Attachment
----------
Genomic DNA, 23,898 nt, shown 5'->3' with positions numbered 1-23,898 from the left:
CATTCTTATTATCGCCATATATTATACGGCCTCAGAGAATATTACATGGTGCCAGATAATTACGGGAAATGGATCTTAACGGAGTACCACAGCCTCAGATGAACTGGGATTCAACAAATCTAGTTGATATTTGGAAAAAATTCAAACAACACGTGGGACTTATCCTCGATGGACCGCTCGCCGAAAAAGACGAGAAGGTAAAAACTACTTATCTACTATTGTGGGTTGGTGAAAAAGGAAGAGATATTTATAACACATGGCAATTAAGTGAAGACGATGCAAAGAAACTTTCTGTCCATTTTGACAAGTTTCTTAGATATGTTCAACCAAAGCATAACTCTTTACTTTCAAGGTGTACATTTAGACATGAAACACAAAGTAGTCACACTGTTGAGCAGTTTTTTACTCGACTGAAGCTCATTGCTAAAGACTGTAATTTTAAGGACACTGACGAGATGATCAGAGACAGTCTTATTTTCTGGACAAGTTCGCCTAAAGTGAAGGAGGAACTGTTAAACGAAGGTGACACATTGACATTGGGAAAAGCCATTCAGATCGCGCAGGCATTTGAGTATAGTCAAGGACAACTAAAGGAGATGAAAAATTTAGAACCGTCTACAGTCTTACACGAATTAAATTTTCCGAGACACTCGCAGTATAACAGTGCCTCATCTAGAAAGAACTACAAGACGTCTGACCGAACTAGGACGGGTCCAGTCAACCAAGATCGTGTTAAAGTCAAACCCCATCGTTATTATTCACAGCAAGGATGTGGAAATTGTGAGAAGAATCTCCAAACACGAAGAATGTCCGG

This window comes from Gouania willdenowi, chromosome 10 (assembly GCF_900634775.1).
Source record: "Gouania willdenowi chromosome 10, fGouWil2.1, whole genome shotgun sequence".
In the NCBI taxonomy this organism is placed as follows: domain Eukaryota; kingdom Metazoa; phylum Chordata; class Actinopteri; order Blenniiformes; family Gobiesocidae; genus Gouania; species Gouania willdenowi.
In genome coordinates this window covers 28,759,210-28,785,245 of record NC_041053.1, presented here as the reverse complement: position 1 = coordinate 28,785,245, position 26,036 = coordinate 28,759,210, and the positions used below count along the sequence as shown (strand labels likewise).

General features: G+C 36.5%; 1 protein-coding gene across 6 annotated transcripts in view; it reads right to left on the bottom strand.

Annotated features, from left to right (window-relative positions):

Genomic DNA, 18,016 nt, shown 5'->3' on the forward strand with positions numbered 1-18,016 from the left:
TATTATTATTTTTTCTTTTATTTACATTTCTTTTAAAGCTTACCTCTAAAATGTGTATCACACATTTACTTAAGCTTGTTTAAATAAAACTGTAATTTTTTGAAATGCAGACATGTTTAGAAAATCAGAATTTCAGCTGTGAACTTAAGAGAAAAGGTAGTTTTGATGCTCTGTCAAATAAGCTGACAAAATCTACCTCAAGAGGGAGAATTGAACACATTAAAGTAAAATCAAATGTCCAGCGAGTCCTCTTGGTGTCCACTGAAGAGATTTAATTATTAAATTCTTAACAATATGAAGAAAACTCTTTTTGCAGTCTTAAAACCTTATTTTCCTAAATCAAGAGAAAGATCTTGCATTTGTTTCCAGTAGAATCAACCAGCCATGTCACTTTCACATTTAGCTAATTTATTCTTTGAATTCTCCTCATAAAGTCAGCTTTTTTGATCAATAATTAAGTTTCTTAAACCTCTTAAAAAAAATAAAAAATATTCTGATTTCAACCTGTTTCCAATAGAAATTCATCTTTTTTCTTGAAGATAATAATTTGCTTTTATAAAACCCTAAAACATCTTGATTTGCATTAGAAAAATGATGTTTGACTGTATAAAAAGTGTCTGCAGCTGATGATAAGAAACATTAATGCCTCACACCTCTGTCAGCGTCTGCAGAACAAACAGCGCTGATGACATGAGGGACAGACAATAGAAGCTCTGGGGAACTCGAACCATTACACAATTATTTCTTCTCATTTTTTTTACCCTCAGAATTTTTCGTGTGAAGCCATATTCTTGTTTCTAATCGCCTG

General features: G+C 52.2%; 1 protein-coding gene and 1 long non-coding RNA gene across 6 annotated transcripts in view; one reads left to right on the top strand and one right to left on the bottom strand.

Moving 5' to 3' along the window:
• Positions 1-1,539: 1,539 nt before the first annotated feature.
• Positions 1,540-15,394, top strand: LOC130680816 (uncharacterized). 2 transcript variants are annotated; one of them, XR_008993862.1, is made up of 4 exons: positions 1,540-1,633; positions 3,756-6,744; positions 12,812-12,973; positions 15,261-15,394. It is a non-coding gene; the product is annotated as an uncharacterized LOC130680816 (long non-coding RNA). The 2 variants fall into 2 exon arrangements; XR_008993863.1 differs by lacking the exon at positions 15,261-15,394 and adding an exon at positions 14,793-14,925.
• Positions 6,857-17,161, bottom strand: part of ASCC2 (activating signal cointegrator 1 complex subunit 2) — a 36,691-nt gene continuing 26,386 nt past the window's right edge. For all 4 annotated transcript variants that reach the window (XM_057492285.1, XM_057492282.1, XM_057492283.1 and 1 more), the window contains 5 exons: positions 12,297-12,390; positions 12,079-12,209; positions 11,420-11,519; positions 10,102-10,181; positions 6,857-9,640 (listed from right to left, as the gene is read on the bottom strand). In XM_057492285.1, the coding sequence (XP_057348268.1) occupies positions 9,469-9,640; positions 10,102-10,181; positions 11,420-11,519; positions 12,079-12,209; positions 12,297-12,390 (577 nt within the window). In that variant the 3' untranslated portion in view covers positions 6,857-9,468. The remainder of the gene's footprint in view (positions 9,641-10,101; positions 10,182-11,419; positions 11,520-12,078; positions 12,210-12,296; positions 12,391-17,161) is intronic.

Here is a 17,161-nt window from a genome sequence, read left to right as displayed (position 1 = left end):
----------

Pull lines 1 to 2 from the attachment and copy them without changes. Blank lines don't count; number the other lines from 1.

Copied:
Genomic DNA, 23,898 nt, shown 5'->3' with positions numbered 1-23,898 from the left:
CATTCTTATTATCGCCATATATTATACGGCCTCAGAGAATATTACATGGTGCCAGATAATTACGGGAAATGGATCTTAACGGAGTACCACAGCCTCAGATGAACTGGGATTCAACAAATCTAGTTGATATTTGGAAAAAATTCAAACAACACGTGGGACTTATCCTCGATGGACCGCTCGCCGAAAAAGACGAGAAGGTAAAAACTACTTATCTACTATTGTGGGTTGGTGAAAAAGGAAGAGATATTTATAACACATGGCAATTAAGTGAAGACGATGCAAAGAAACTTTCTGTCCATTTTGACAAGTTTCTTAGATATGTTCAACCAAAGCATAACTCTTTACTTTCAAGGTGTACATTTAGACATGAAACACAAAGTAGTCACACTGTTGAGCAGTTTTTTACTCGACTGAAGCTCATTGCTAAAGACTGTAATTTTAAGGACACTGACGAGATGATCAGAGACAGTCTTATTTTCTGGACAAGTTCGCCTAAAGTGAAGGAGGAACTGTTAAACGAAGGTGACACATTGACATTGGGAAAAGCCATTCAGATCGCGCAGGCATTTGAGTATAGTCAAGGACAACTAAAGGAGATGAAAAATTTAGAACCGTCTACAGTCTTACACGAATTAAATTTTCCGAGACACTCGCAGTATAACAGTGCCTCATCTAGAAAGAACTACAAGACGTCTGACCGAACTAGGACGGGTCCAGTCAACCAAGATCGTGTTAAAGTCAAACCCCATCGTTATTATTCACAGCAAGGATGTGGAAATTGTGAGAAGAATCTCCAAACACGAAGAATGTCCGG